The therapeutic process

Evidence-based theory into practice

Warm, genuine and empathic approach

I adopt the ‘not knowing’ stance in therapy which allows me to come to the sessions open-minded and non-judgemental.

There is an increasing need for people to combat the pressures of modern life and create a space for themselves which is something that therapy can provide. It is my aim to create a safe platform providing a supportive environment in which my clients can grow.

I believe it is very important to build a therapeutic alliance and develop rapport and therefore I tend to work in a collaborative way which means that:

  1. I involve you in every decision in terms of therapy goals, session frequency and type of approach used.
  2. I spend time on explaining psychological formulations, therapeutic approaches, concepts and techniques so that you are fully informed and an active party in your own therapeutic process.

I continue to develop my practice by attending Continuous Professional Development events.

Initial assessments

As part of the initial assessment, I tend to use an exercise called ‘the life-line’ where we go through your personal history in a chronological way. This method allows for:

  • Identifying links between old and current patterns of behaviour which is the first step towards change.
  • Exploration of circumstances or events in your personal history that can get overlooked due to more recent, or more pressing, important concerns or experiences.
  • For both of us to understand how you became the person you bring to therapy. This understanding often helps you arrive at a self-compassionate position which promotes establishing more helpful ways in relating to yourself.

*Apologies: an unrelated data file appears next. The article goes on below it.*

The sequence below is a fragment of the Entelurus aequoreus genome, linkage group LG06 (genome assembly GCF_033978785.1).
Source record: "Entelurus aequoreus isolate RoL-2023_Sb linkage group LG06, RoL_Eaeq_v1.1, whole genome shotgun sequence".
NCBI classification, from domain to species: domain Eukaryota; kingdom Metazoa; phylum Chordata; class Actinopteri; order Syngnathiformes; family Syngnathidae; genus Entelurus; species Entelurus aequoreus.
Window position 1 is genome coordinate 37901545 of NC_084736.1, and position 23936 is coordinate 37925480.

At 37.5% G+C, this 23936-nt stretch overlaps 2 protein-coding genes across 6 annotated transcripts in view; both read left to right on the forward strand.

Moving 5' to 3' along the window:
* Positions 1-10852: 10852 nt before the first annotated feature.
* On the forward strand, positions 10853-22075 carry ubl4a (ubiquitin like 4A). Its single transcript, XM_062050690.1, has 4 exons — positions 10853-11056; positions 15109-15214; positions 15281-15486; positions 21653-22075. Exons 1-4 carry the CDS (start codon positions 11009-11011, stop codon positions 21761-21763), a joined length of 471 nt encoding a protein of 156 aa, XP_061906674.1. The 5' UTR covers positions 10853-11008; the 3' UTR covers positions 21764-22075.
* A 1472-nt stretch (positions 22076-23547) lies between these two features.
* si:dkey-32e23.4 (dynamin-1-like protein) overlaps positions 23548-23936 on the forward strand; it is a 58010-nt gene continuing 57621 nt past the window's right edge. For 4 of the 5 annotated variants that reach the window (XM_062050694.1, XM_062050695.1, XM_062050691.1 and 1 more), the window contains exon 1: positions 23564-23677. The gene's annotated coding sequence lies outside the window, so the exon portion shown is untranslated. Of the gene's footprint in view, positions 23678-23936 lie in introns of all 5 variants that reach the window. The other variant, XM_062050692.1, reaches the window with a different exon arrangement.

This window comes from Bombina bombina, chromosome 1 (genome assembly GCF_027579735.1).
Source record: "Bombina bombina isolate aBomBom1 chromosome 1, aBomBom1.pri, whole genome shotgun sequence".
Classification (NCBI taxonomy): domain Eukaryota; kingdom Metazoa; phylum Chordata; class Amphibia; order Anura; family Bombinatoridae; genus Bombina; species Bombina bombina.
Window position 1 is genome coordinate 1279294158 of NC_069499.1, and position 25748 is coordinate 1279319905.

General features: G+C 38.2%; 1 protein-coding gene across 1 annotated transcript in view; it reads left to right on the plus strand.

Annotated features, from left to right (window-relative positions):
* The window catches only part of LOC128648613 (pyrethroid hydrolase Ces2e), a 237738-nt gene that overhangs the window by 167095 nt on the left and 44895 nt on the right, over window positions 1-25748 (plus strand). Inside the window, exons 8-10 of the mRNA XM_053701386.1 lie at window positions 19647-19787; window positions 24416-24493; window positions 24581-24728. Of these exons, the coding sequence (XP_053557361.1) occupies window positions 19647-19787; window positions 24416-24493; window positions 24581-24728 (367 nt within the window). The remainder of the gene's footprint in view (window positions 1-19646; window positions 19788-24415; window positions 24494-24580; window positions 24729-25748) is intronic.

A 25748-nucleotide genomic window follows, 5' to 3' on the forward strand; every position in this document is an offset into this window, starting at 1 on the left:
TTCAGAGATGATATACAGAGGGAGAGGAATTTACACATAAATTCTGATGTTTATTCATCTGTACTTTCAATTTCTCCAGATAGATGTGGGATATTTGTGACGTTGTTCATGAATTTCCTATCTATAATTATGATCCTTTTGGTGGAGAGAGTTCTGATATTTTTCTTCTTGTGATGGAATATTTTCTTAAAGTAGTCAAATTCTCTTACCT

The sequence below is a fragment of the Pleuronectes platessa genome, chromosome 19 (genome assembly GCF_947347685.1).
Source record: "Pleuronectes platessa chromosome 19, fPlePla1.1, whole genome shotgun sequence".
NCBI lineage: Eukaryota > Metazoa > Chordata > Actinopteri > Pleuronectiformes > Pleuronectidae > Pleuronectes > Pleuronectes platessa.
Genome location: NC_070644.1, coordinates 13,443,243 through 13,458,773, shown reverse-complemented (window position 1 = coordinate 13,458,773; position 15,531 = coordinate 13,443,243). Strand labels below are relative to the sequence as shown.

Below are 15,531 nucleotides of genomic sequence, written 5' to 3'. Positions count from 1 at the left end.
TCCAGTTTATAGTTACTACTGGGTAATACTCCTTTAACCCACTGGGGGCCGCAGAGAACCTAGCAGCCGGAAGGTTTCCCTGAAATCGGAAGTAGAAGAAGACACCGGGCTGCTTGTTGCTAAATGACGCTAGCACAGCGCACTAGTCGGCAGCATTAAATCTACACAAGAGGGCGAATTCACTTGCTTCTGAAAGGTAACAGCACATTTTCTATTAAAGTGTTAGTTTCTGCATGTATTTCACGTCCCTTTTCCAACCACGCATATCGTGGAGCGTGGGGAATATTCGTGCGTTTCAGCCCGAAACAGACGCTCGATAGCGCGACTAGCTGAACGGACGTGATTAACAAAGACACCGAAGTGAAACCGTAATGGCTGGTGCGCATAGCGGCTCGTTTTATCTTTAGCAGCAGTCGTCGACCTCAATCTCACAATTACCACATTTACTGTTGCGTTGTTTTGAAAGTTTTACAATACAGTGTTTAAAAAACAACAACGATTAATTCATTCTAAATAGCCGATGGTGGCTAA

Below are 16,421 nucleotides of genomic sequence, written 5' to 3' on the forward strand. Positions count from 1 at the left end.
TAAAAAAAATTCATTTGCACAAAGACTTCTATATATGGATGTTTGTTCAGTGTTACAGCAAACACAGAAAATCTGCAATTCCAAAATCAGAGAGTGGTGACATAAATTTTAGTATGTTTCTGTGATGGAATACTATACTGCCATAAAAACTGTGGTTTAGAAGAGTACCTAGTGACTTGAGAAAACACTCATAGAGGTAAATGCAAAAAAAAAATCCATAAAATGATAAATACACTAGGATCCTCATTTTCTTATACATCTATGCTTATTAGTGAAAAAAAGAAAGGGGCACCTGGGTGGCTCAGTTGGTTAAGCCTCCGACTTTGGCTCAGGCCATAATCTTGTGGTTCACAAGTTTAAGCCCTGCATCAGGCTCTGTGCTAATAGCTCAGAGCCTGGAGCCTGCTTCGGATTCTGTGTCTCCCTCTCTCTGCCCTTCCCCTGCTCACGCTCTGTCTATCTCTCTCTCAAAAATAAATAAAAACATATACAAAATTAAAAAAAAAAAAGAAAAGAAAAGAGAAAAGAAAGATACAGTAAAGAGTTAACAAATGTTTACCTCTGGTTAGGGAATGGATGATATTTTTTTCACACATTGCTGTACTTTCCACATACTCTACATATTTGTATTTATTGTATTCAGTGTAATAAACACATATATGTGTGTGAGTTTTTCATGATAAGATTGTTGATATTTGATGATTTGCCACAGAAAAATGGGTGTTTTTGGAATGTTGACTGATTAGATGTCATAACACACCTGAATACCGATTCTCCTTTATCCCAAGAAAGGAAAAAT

Frequency of sessions

I tend to work in a flexible way, usually letting you decide how frequent you can or want to see me. However, this does depend on where we are in our work together. Usually, I would suggest starting the sessions on a weekly basis and once things progress well, moving towards fortnightly or less frequent sessions. Some work such as EMDR Trauma work does require weekly sessions, but I will always discuss this with you beforehand.

Termination of therapy

Usually, when both of us are starting to feel that you are ready to move to monthly review/check-in sessions, discussions will also be held about ending the sessions to avoid inconvenience and unnecessary costs on your part. Sometimes, it can be helpful to develop an action plan that will help you to become your own therapist. To establish such a plan, we may use a session to evaluate the process and outcome of therapy, look at what has been helpful/unhelpful for you, and we will assess your robustness to deal with possible setbacks.

However, in the unlikely event that I feel that I cannot help you any further I may need to finish therapy as I am required by professional ethical standards to do so but I hope that I can let you know whether I can help you or not after the initial assessment to avoid inconvenience on your part.